Somewhere in the middle of his mostly ad-libed SONA, he announced that he already signed an order on freedom of information (FOI, for short).

    It was finally signed after the Philippine congress failed several times to pass the law. The FOI will require all national government agencies to disclose full details of their transactions.

    He also declared a unilateral ceasefire with the New People's Army (NPA) and the Communist Party of the Philippines (CPP).

    Some context: The NPA is the armed wing of the CPP. The U.S. State Department recognizes the NPA as a terrorist organization. But the Philippines delisted the NPA as a terrorist group in 2011 and has since conducted several peace talks with the CPP, the NPA's parent political organization.

    So yeah — Duterte commanded the Philippine military to implement a ceasefire with the NPA. He said, "I feel their pain and grief and no amount of cash assistance or the number of medals can compensate the loss of the human life."

    Other things of note: Duterte said the Philippines will not honor the commitments it made in the Paris climate change deal.

    The agreement, which was signed in December 2015 by the Philippines and 195 other countries in the United Nations, aims to limit warming to below 36°F by cutting the country's greenhouse gas emissions.

    Duterte said the pact "seeks to dictate to developing countries and limit economic growth." He explained that limiting carbon emission for the country is "nonsense" because the Philippines hasn't yet reached its peak when it comes to industrialization.

    Recently though, it seems like Duterte's been willing to talk it out.

    When US Secretary of State John Kerry visited the Philippines, they discuess the issue of the Paris Pact. According to a Duterte spokesperson, the president mellowed down upon meeting with Kerry, and said that the Philippines will abide by any agreement as long as it's fair and considers the country's economic plan.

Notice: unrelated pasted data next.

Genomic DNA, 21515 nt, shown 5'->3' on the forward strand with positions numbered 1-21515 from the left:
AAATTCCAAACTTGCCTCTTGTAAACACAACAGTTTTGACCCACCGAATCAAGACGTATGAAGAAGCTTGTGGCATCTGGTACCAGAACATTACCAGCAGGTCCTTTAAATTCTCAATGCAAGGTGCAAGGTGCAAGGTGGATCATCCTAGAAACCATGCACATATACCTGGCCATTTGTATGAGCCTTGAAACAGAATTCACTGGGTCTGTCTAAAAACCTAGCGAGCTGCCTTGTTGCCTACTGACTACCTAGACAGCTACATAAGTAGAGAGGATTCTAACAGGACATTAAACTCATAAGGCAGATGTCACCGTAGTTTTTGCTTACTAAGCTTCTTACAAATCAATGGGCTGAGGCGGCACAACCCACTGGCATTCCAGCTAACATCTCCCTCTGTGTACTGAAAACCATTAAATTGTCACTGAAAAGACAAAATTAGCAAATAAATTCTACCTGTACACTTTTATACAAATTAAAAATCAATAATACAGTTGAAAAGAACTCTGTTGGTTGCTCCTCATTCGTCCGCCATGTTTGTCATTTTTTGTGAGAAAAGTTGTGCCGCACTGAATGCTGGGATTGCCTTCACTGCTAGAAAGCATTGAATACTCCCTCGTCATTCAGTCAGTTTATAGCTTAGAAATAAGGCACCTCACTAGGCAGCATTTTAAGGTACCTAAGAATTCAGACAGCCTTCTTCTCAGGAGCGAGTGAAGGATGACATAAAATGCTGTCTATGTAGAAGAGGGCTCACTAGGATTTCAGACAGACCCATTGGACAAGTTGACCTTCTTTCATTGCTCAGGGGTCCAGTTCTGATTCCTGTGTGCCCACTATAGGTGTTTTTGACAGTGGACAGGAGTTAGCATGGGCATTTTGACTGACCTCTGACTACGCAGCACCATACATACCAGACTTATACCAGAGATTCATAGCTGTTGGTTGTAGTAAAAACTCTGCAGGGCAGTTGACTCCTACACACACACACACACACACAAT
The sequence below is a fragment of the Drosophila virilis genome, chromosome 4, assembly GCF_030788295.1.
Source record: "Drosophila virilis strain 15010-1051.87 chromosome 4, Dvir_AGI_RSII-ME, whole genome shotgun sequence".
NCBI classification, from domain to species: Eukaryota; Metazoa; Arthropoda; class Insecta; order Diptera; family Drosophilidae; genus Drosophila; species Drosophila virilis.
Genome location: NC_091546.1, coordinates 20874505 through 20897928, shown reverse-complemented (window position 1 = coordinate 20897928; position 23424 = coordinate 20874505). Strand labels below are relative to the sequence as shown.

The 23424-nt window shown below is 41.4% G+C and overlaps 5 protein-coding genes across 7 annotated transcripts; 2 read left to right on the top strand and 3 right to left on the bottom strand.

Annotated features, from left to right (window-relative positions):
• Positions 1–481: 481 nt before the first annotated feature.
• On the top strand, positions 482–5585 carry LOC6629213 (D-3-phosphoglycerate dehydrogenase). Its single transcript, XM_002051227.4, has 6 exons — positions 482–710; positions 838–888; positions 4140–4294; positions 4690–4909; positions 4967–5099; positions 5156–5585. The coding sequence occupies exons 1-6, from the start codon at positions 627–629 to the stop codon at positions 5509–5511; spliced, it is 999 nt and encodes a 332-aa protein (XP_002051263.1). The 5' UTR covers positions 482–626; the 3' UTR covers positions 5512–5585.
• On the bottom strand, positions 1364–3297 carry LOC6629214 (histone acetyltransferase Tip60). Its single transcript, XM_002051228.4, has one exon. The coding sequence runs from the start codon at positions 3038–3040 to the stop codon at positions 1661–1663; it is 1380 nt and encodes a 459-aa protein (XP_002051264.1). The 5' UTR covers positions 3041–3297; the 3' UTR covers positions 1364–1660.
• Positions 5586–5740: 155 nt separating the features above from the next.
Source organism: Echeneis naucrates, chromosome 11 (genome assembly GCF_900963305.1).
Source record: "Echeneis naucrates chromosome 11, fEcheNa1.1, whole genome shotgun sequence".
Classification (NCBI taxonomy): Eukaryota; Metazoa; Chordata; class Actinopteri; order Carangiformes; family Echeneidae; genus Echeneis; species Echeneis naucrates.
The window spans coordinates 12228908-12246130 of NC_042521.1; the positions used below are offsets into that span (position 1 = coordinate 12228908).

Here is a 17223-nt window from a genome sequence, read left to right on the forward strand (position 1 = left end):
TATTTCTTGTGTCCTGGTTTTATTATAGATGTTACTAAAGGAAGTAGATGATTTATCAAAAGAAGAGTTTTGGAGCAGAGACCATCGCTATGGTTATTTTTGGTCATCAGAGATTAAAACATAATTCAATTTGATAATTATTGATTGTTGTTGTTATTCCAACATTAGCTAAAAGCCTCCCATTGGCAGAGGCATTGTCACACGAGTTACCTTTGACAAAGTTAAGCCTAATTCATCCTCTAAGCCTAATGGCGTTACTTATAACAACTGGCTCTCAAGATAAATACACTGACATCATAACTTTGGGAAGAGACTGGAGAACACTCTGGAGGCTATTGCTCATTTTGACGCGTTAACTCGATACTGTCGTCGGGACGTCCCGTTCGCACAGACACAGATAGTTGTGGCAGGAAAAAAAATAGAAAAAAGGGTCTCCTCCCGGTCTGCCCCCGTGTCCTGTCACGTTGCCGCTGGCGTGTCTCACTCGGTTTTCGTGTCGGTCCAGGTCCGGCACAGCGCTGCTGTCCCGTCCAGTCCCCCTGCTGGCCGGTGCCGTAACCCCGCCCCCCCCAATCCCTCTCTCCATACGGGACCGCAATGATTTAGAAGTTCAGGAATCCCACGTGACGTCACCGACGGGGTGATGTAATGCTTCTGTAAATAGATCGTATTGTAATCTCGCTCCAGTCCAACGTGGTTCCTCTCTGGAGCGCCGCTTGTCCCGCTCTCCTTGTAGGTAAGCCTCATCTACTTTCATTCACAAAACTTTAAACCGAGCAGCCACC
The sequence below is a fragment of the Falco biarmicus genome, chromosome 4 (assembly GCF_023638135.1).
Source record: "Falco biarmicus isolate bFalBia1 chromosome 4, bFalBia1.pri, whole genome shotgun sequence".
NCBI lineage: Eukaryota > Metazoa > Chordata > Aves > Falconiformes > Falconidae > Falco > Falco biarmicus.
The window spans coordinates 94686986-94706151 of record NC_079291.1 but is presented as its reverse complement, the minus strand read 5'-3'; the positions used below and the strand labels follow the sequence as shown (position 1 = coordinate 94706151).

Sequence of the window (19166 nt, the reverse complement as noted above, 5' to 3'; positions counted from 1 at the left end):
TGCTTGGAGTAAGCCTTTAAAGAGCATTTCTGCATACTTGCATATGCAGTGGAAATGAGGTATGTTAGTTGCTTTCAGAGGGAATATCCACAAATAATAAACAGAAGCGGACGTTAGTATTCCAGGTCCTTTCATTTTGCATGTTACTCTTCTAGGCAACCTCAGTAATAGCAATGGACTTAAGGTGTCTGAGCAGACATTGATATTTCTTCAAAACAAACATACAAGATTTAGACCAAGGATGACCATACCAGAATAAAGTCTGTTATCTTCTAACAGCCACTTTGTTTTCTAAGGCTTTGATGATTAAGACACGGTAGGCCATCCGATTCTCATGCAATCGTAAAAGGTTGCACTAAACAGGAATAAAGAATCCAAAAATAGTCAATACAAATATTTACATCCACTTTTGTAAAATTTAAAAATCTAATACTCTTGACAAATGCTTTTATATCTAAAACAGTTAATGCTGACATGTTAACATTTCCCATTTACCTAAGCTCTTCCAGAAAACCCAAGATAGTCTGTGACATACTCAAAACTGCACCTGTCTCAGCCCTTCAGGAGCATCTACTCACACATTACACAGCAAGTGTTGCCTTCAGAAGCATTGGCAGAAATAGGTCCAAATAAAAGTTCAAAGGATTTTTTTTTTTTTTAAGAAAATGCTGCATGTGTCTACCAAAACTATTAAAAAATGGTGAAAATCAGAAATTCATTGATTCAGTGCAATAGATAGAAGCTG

He also met with former presidents Joseph Estrada, Gloria Macapagal Arroyo, Fidel Ramos, and Duterte's predecessor Benigno Aquino III for the first National Security Council meeting.

    The agenda for the NSC meeting was to provide an overview of the "Road Map for Peace and Development." It focused on issues involving different radical groups with an effort to transform the government into a federal one. It was the first time all our living Philippine presidents have come together and Filipino internet had a blast with the photo.

    On the more light-hearted side of things: Filipinos on the internet have been so amused by Duterte and vice president Leni Robredo that they turned the two politicians into the new (fake, but fun) ~celebrity love team~: #DuBredo.

    Twitter: @BawalPasaway

    More context: In Philippine elections, candidates for president and vice president run on separate tickets. And the whole thing is based on popular vote, meaning literally every vote that is cast on election day counts. Duterte won in a landslide. However, Robredo's victory was something of a photo finish, as the VP votes for her were gradually tallied overnight and ultimately put her ahead of the race against the guy in second place, Bongbong Marcos.

    Now, Bongbong Marcos is the son of a former Philippine president, Ferdinand Marcos. Bongbong's dad was president from 1965 to 1986. Now, you know how we said presidents only get one six-year term? Well, Ferdinand Marcos then ruled as dictator under martial law from 1972 until 1981.

    Some Filipinos feared that Bongbong would follow in his father's footsteps and repeat history. Had he been made vice president, he really wouldn't have been able to — but since he and Duterte are close friends, literally anything could've happened.

    But everyone's seemed to have come around: While Duterte and Robredo don't come from the same political party, the two have promised to work hand-in-hand for their administration. Still, it took Duterte a while to give Robredo a position in his cabinet, and only recently appointed her as the nation's housing czar.

    So yeah, that's about it for P. Diggy's first month. Phew! Whatever happens after Rody's first month-sary, we're definitely in for a ride. #30DaysOfDu30

    Star Cinema